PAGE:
Senior Health & Fitness Day Inspirational Stories

Author: Shannon Miller Lifestyle

Seniors are defined as the age group of “over 55.”

Many people are shocked by the mail marketed to “seniors” that they get starting on that birthday. Why are they shocked?

Well, because 55 is the new 30, that’s why!

There are so many people starting anew in their wellness journey at 55 or later. Many have never even exercised before, and decided to make a change after 55. Many had slip ups, downturns, and illnesses, but gathered their strength after 55 and made life better for themselves. The predominant theme here is: age doesn’t matter – Health does.

Here’s examples of SML “Seniors” that we love:

  • Case in point, Dr. Gayle Carson is a life coach for seniors. She is 74 years old, and a three time cancer survivor (bless her soul). She exercises for 2 hours a day and coaches other seniors to introduce fitness into their lives. Her cute and hilarious blog site is called “Spunky Old Broad” (notice the acronym is SOB), where she preaches living a “regret-free life.” A regret-free life would include a life of wellness and fitness, according to her blog.
  • Joanie Jacobson, author of “Baby Boomer Way“also preaches a healthy lifestyle for seniors. She decided at age 58 to get a handle on her weight and lost 60 pounds by beginning a cardio routine. She runs 5K’s.
  • Debbie Rosas is the creator of a new fitness craze called “Nia”.  And she happens to be 63 years old. Nia is designed to work functionally with the body, reducing stress and injury, and increasing overall FUN in a workout. Rosas is the image of a young, energetic woman, regardless of her actual age in time.

From Debbie Rosas:

7 Keys to Getting Fit After 55

  1. Choose the sensation of pleasure. Begin to pay attention to moving and sensing pleasure. If you don’t feel pleasure when you move, change how you move. Your body will guide you into the path of least resistance if you listen to it.
  2. Get up and down from the floor for 60 seconds a day. One of the best ways to condition the body naturally is to move from the ground up, using the body’s joints and spine the way they were designed to be used: opening and closing to allow for movement to occur.
  3. Discover Your Body’s Way. No matter what your movement or fitness choice, learn to sense your body moving the way it moves. Let go of following someone outside of you.
  4. Daily dance. Allowing for body to move for as little as 5 minutes a day can begin to reconnect you with the sensation of pleasure. Put on your favorite music and dance for joy and pleasure. Add one-minute a day, and soon you’ll be dancing for more than thirty minutes a day.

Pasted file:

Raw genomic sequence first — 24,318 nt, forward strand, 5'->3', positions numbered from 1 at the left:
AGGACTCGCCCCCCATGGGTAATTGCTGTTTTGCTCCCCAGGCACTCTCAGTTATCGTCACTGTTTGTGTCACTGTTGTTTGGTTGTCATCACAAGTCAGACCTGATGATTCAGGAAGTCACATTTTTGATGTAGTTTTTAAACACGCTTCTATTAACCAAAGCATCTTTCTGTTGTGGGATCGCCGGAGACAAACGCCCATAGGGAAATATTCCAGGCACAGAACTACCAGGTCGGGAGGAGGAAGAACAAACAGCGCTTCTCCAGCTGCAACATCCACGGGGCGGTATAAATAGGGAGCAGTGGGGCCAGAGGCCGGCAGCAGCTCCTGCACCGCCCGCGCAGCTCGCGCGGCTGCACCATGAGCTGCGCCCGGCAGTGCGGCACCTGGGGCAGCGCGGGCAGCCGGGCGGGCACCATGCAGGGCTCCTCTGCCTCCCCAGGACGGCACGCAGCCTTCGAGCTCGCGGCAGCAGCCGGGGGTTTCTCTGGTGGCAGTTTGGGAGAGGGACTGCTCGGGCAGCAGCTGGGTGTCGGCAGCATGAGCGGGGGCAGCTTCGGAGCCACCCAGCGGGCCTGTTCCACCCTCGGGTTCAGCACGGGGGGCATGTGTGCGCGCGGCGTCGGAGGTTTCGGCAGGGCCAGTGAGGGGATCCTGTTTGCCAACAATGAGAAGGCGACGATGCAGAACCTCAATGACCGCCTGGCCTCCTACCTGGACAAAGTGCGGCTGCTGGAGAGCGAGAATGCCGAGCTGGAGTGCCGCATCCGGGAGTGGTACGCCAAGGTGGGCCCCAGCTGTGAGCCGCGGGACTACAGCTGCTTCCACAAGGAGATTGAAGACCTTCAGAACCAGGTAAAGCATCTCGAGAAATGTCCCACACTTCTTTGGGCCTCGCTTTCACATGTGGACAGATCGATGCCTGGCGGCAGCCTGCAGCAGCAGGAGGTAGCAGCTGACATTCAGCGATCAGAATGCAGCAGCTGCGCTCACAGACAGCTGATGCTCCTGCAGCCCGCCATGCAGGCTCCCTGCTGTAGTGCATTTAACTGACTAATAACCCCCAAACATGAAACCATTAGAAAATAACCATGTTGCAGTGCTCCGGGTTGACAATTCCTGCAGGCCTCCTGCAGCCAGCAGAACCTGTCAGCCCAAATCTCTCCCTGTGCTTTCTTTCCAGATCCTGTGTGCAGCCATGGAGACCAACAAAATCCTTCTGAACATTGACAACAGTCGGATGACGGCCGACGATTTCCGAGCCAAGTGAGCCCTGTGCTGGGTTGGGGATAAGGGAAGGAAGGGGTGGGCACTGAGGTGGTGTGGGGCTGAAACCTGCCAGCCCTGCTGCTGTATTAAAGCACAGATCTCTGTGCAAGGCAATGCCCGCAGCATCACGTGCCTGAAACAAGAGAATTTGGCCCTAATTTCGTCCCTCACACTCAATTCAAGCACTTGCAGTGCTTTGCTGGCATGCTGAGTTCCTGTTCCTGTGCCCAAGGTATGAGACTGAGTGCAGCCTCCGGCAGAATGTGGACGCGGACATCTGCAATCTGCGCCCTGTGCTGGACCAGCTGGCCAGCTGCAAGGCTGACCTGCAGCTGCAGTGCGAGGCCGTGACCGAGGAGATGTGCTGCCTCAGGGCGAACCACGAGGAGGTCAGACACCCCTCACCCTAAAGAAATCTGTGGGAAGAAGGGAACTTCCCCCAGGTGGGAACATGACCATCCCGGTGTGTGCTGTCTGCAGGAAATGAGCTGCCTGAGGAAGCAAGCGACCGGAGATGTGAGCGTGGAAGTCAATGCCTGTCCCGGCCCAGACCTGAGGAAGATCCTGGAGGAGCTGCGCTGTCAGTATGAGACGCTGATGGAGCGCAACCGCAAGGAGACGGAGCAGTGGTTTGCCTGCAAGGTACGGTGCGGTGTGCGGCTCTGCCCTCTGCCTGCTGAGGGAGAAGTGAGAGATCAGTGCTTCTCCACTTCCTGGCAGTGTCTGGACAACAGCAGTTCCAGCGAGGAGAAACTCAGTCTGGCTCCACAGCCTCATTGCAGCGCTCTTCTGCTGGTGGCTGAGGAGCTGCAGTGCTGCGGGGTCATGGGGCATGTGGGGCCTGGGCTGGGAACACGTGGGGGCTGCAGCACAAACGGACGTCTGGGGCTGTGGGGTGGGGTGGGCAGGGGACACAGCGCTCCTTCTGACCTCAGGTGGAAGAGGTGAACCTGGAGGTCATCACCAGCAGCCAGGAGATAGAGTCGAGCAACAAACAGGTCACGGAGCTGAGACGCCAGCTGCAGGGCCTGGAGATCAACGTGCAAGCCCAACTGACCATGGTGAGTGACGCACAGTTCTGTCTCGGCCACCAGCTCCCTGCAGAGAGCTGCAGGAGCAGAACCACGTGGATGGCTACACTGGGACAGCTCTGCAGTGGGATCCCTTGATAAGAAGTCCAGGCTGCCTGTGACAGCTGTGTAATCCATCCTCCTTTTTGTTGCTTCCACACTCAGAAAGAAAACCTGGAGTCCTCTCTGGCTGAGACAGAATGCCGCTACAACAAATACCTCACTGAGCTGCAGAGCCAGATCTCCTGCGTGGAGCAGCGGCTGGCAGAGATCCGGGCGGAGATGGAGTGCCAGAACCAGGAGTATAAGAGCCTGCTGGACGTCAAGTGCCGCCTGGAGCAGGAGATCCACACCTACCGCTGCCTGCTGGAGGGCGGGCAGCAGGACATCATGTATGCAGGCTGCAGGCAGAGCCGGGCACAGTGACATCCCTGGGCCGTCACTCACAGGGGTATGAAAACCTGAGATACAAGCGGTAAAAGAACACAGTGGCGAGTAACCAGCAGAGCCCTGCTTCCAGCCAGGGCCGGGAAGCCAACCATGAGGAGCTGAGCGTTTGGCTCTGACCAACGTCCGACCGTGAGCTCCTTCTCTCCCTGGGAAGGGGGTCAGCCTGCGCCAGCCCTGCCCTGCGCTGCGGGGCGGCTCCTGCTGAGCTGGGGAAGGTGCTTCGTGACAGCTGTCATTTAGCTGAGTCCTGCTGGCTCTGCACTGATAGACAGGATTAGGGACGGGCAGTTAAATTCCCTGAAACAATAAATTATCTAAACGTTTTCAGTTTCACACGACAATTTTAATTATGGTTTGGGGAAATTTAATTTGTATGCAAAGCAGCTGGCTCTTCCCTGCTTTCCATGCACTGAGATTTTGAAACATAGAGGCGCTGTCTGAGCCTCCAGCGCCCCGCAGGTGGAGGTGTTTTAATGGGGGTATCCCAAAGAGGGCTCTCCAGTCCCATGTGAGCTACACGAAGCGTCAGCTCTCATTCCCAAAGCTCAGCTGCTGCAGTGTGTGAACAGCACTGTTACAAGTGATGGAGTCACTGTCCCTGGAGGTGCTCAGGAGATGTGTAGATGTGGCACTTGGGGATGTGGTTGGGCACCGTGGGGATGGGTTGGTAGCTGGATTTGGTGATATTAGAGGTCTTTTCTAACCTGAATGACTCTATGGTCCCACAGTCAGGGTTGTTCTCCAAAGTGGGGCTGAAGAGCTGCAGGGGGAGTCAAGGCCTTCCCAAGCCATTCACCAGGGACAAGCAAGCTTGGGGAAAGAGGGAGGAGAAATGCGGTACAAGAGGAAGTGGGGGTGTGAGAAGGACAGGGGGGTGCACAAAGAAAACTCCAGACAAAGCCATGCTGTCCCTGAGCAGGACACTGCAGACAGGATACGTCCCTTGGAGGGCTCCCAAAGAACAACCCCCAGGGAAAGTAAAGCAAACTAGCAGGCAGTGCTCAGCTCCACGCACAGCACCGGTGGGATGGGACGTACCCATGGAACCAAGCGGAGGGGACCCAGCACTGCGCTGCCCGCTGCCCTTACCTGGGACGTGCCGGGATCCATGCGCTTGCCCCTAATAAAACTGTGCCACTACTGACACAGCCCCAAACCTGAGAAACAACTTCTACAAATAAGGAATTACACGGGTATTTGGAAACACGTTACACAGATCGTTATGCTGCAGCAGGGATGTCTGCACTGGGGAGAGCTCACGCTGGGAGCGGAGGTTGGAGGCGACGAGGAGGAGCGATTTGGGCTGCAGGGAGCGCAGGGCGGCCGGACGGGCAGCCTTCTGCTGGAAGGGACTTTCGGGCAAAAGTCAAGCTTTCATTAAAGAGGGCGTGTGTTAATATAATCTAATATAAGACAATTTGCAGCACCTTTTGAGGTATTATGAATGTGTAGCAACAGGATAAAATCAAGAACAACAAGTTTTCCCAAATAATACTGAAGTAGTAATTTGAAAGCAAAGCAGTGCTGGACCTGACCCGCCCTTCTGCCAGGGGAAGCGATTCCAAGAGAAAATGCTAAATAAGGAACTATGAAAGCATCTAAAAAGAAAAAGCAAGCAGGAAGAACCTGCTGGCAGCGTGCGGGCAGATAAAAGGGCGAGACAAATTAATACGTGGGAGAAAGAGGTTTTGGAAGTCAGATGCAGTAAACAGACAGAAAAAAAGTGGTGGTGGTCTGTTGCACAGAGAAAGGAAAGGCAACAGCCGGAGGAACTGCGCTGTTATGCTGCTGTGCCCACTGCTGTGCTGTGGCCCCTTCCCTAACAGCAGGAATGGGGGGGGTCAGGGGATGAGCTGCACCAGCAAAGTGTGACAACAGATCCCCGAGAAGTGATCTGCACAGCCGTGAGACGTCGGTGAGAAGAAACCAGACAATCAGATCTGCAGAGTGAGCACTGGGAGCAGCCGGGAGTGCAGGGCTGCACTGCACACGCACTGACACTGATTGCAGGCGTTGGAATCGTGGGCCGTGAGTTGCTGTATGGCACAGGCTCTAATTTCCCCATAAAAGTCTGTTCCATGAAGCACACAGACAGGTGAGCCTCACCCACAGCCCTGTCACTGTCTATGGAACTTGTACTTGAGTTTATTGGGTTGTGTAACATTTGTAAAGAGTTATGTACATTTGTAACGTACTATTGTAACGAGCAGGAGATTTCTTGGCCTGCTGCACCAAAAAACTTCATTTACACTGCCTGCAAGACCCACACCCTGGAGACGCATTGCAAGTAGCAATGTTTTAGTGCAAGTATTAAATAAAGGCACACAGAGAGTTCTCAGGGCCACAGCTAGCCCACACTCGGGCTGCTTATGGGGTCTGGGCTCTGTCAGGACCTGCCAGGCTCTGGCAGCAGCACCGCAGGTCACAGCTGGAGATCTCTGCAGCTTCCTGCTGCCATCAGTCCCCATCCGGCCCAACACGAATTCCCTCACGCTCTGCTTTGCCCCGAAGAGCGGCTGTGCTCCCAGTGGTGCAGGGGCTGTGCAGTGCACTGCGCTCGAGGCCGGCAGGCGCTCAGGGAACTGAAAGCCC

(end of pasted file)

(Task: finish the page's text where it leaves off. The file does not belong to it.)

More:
5. Laugh. It’s easy to shift your perspective on life with the power of laughing. Lie on your belly and laugh for 15 seconds, on your back, for 15 seconds, then sit up and laugh for 15 seconds and end by standing and  laughing for 15 seconds.
  6. Sound. Add vocal, emotional sounding into your workout. Making sound releases stress and makes room for you to sense and hear pleasure. Use the vowel sounds of “A-E-I-O-U”, exhaling these sounds as you run, bike, perform sit ups, and/or dance.
  7. Find meaning. Make what you do be something meaningful to you. If you love what you do, you’ll be more inclined to do it every day.
Fitness after 55 starts with cultivating the sensation of pleasure in your body and life.
  • 87 year old Andrew Garber’s kidneys failed about a year ago. This World War II veteran would not even let kidney failure hold him back. An avid tennis player, Garber finished second in a Midwest division tennis tournament. He also works out at the gym four times a week…in between his kidney treatments. Why? Because he knows that doing the workout will keep him stronger longer, and make his illness more endurable.
  • You may have heard that the world’s oldest yoga teacher, Tao Porchon-Lynch,  is 93. She is considered to be the happiest person by some, as well. She says “yoga…is something that lives within you…and it makes me face the world.” She has had hip replacement surgery, and can still lift her lotus off the floor with ease.
  • At 91, Olga Kotelko is the fastest, oldest athlete. She is still running the 100 meter dash, at under 24 seconds. She has earned 600 gold metals.

Not at that level yet? Well, that’s okay. Even if you are a senior, and you have never been athletic, or you have been sedentary for your entire life, you can make a change. That change could make a huge difference in your quality of life!

SML TIP:  If you are not exercising regularly now, then when? Get out there and move it.

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